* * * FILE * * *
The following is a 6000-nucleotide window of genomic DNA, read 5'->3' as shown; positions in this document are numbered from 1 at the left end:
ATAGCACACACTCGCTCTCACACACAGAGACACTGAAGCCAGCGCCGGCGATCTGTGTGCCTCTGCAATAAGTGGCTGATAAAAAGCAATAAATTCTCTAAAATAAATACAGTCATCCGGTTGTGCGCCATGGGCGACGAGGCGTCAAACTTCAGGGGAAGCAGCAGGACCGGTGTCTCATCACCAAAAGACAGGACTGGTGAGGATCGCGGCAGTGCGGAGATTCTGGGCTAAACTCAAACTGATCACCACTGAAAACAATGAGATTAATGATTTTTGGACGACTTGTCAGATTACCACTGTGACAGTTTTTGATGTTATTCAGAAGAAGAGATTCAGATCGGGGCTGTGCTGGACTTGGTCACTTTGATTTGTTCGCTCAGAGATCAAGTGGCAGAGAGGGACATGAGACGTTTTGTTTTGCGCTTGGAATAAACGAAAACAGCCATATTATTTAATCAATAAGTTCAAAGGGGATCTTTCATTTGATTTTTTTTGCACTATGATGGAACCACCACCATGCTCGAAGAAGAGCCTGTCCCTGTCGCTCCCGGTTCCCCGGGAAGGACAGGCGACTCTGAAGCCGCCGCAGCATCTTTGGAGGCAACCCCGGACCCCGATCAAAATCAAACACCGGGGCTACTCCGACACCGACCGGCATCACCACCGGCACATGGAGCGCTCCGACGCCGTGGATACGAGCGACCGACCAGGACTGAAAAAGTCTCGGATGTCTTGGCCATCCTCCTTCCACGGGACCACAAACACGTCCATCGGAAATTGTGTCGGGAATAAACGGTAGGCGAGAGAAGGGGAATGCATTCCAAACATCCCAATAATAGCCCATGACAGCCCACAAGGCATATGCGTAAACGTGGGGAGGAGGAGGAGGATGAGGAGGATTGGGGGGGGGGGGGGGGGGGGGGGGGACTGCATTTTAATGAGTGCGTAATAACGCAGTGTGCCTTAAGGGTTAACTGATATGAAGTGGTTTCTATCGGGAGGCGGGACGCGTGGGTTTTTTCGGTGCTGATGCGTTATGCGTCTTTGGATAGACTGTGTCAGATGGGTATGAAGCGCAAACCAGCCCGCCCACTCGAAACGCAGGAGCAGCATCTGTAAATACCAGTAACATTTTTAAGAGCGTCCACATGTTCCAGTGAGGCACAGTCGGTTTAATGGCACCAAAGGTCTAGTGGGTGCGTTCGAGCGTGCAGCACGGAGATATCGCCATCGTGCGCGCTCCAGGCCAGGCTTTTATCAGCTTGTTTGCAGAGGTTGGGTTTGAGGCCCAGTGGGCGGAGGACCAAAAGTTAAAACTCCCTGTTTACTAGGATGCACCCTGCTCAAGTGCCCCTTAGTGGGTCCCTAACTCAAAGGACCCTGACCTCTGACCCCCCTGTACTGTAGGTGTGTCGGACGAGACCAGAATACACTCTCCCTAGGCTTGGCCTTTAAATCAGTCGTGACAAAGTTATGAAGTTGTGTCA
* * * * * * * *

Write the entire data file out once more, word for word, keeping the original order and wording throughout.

The following is a 6000-nucleotide window of genomic DNA, read 5'->3' as shown; positions in this document are numbered from 1 at the left end:
ATAGCACACACTCGCTCTCACACACAGAGACACTGAAGCCAGCGCCGGCGATCTGTGTGCCTCTGCAATAAGTGGCTGATAAAAAGCAATAAATTCTCTAAAATAAATACAGTCATCCGGTTGTGCGCCATGGGCGACGAGGCGTCAAACTTCAGGGGAAGCAGCAGGACCGGTGTCTCATCACCAAAAGACAGGACTGGTGAGGATCGCGGCAGTGCGGAGATTCTGGGCTAAACTCAAACTGATCACCACTGAAAACAATGAGATTAATGATTTTTGGACGACTTGTCAGATTACCACTGTGACAGTTTTTGATGTTATTCAGAAGAAGAGATTCAGATCGGGGCTGTGCTGGACTTGGTCACTTTGATTTGTTCGCTCAGAGATCAAGTGGCAGAGAGGGACATGAGACGTTTTGTTTTGCGCTTGGAATAAACGAAAACAGCCATATTATTTAATCAATAAGTTCAAAGGGGATCTTTCATTTGATTTTTTTTGCACTATGATGGAACCACCACCATGCTCGAAGAAGAGCCTGTCCCTGTCGCTCCCGGTTCCCCGGGAAGGACAGGCGACTCTGAAGCCGCCGCAGCATCTTTGGAGGCAACCCCGGACCCCGATCAAAATCAAACACCGGGGCTACTCCGACACCGACCGGCATCACCACCGGCACATGGAGCGCTCCGACGCCGTGGATACGAGCGACCGACCAGGACTGAAAAAGTCTCGGATGTCTTGGCCATCCTCCTTCCACGGGACCACAAACACGTCCATCGGAAATTGTGTCGGGAATAAACGGTAGGCGAGAGAAGGGGAATGCATTCCAAACATCCCAATAATAGCCCATGACAGCCCACAAGGCATATGCGTAAACGTGGGGAGGAGGAGGAGGATGAGGAGGATTGGGGGGGGGGGGGGGGGGGGGGGGGACTGCATTTTAATGAGTGCGTAATAACGCAGTGTGCCTTAAGGGTTAACTGATATGAAGTGGTTTCTATCGGGAGGCGGGACGCGTGGGTTTTTTCGGTGCTGATGCGTTATGCGTCTTTGGATAGACTGTGTCAGATGGGTATGAAGCGCAAACCAGCCCGCCCACTCGAAACGCAGGAGCAGCATCTGTAAATACCAGTAACATTTTTAAGAGCGTCCACATGTTCCAGTGAGGCACAGTCGGTTTAATGGCACCAAAGGTCTAGTGGGTGCGTTCGAGCGTGCAGCACGGAGATATCGCCATCGTGCGCGCTCCAGGCCAGGCTTTTATCAGCTTGTTTGCAGAGGTTGGGTTTGAGGCCCAGTGGGCGGAGGACCAAAAGTTAAAACTCCCTGTTTACTAGGATGCACCCTGCTCAAGTGCCCCTTAGTGGGTCCCTAACTCAAAGGACCCTGACCTCTGACCCCCCTGTACTGTAGGTGTGTCGGACGAGACCAGAATACACTCTCCCTAGGCTTGGCCTTTAAATCAGTCGTGACAAAGTTATGAAGTTGTGTCA